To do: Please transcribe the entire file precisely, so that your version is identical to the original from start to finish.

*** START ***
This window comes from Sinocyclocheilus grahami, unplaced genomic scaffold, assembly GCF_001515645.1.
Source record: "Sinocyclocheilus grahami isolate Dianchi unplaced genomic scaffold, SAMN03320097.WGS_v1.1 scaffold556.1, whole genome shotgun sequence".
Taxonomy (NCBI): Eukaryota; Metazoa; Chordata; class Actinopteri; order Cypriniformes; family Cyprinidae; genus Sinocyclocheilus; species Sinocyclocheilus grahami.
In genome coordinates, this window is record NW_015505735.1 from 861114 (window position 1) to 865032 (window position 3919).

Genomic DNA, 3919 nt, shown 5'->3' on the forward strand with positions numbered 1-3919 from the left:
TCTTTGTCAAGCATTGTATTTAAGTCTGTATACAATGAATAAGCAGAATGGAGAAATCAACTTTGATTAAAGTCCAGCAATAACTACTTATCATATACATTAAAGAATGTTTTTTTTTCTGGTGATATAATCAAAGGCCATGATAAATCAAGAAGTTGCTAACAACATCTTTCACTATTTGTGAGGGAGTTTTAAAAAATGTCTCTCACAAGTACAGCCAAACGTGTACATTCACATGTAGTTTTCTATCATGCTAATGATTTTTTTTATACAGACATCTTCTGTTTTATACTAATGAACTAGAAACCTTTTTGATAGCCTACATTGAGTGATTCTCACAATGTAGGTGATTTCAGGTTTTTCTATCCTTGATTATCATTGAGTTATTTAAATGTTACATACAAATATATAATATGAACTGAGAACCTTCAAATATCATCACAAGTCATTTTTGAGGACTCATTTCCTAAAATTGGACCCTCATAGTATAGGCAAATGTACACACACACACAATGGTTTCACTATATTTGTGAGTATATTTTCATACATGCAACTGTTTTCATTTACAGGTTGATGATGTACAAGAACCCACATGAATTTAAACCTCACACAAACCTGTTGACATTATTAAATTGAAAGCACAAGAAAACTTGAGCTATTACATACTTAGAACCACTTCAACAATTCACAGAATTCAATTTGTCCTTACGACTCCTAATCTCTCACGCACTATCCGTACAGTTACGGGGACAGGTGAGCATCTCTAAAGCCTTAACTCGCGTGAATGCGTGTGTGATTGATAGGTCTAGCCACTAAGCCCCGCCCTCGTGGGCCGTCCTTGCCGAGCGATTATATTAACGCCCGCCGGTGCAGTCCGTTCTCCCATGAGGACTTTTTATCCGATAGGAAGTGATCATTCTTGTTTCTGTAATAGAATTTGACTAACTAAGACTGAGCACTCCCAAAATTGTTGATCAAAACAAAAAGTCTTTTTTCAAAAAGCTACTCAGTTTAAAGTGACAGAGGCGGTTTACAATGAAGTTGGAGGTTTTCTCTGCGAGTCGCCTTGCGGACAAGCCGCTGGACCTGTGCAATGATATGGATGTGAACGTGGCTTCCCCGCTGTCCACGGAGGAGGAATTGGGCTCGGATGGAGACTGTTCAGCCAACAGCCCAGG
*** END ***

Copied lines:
This window comes from Sinocyclocheilus grahami, unplaced genomic scaffold, assembly GCF_001515645.1.
Source record: "Sinocyclocheilus grahami isolate Dianchi unplaced genomic scaffold, SAMN03320097.WGS_v1.1 scaffold556.1, whole genome shotgun sequence".
Taxonomy (NCBI): Eukaryota; Metazoa; Chordata; class Actinopteri; order Cypriniformes; family Cyprinidae; genus Sinocyclocheilus; species Sinocyclocheilus grahami.
In genome coordinates, this window is record NW_015505735.1 from 861114 (window position 1) to 865032 (window position 3919).

Genomic DNA, 3919 nt, shown 5'->3' on the forward strand with positions numbered 1-3919 from the left:
TCTTTGTCAAGCATTGTATTTAAGTCTGTATACAATGAATAAGCAGAATGGAGAAATCAACTTTGATTAAAGTCCAGCAATAACTACTTATCATATACATTAAAGAATGTTTTTTTTTCTGGTGATATAATCAAAGGCCATGATAAATCAAGAAGTTGCTAACAACATCTTTCACTATTTGTGAGGGAGTTTTAAAAAATGTCTCTCACAAGTACAGCCAAACGTGTACATTCACATGTAGTTTTCTATCATGCTAATGATTTTTTTTATACAGACATCTTCTGTTTTATACTAATGAACTAGAAACCTTTTTGATAGCCTACATTGAGTGATTCTCACAATGTAGGTGATTTCAGGTTTTTCTATCCTTGATTATCATTGAGTTATTTAAATGTTACATACAAATATATAATATGAACTGAGAACCTTCAAATATCATCACAAGTCATTTTTGAGGACTCATTTCCTAAAATTGGACCCTCATAGTATAGGCAAATGTACACACACACACAATGGTTTCACTATATTTGTGAGTATATTTTCATACATGCAACTGTTTTCATTTACAGGTTGATGATGTACAAGAACCCACATGAATTTAAACCTCACACAAACCTGTTGACATTATTAAATTGAAAGCACAAGAAAACTTGAGCTATTACATACTTAGAACCACTTCAACAATTCACAGAATTCAATTTGTCCTTACGACTCCTAATCTCTCACGCACTATCCGTACAGTTACGGGGACAGGTGAGCATCTCTAAAGCCTTAACTCGCGTGAATGCGTGTGTGATTGATAGGTCTAGCCACTAAGCCCCGCCCTCGTGGGCCGTCCTTGCCGAGCGATTATATTAACGCCCGCCGGTGCAGTCCGTTCTCCCATGAGGACTTTTTATCCGATAGGAAGTGATCATTCTTGTTTCTGTAATAGAATTTGACTAACTAAGACTGAGCACTCCCAAAATTGTTGATCAAAACAAAAAGTCTTTTTTCAAAAAGCTACTCAGTTTAAAGTGACAGAGGCGGTTTACAATGAAGTTGGAGGTTTTCTCTGCGAGTCGCCTTGCGGACAAGCCGCTGGACCTGTGCAATGATATGGATGTGAACGTGGCTTCCCCGCTGTCCACGGAGGAGGAATTGGGCTCGGATGGAGACTGTTCAGCCAACAGCCCAGG